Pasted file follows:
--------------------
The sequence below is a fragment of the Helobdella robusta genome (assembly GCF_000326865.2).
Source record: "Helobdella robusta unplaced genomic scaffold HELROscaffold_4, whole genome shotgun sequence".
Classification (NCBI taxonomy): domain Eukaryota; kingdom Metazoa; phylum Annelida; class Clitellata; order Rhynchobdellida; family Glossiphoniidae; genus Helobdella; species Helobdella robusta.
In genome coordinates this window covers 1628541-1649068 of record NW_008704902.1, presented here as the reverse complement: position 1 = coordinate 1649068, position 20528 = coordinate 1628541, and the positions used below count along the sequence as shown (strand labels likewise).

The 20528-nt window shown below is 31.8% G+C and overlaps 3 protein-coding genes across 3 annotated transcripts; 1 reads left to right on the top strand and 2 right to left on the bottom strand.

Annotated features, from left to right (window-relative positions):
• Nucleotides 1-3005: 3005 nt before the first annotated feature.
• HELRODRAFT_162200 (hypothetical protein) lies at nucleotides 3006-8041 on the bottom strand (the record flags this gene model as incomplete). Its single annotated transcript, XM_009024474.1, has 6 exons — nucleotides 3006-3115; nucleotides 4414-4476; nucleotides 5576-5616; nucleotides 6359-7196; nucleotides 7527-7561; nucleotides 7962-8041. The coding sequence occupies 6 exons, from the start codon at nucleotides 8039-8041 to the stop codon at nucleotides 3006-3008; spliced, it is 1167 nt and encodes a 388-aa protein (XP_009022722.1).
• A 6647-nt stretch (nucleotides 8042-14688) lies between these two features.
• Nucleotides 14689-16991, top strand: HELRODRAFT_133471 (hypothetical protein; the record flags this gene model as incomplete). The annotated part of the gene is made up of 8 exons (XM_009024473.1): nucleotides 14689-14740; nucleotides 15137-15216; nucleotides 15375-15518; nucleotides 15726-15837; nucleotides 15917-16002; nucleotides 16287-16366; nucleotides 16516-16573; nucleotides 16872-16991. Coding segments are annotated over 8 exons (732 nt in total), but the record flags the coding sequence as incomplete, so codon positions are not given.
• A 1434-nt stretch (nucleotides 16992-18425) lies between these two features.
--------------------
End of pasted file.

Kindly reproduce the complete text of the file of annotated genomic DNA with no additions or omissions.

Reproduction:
The sequence below is a fragment of the Helobdella robusta genome (assembly GCF_000326865.2).
Source record: "Helobdella robusta unplaced genomic scaffold HELROscaffold_4, whole genome shotgun sequence".
Classification (NCBI taxonomy): domain Eukaryota; kingdom Metazoa; phylum Annelida; class Clitellata; order Rhynchobdellida; family Glossiphoniidae; genus Helobdella; species Helobdella robusta.
In genome coordinates this window covers 1628541-1649068 of record NW_008704902.1, presented here as the reverse complement: position 1 = coordinate 1649068, position 20528 = coordinate 1628541, and the positions used below count along the sequence as shown (strand labels likewise).

The 20528-nt window shown below is 31.8% G+C and overlaps 3 protein-coding genes across 3 annotated transcripts; 1 reads left to right on the top strand and 2 right to left on the bottom strand.

Annotated features, from left to right (window-relative positions):
• Nucleotides 1-3005: 3005 nt before the first annotated feature.
• HELRODRAFT_162200 (hypothetical protein) lies at nucleotides 3006-8041 on the bottom strand (the record flags this gene model as incomplete). Its single annotated transcript, XM_009024474.1, has 6 exons — nucleotides 3006-3115; nucleotides 4414-4476; nucleotides 5576-5616; nucleotides 6359-7196; nucleotides 7527-7561; nucleotides 7962-8041. The coding sequence occupies 6 exons, from the start codon at nucleotides 8039-8041 to the stop codon at nucleotides 3006-3008; spliced, it is 1167 nt and encodes a 388-aa protein (XP_009022722.1).
• A 6647-nt stretch (nucleotides 8042-14688) lies between these two features.
• Nucleotides 14689-16991, top strand: HELRODRAFT_133471 (hypothetical protein; the record flags this gene model as incomplete). The annotated part of the gene is made up of 8 exons (XM_009024473.1): nucleotides 14689-14740; nucleotides 15137-15216; nucleotides 15375-15518; nucleotides 15726-15837; nucleotides 15917-16002; nucleotides 16287-16366; nucleotides 16516-16573; nucleotides 16872-16991. Coding segments are annotated over 8 exons (732 nt in total), but the record flags the coding sequence as incomplete, so codon positions are not given.
• A 1434-nt stretch (nucleotides 16992-18425) lies between these two features.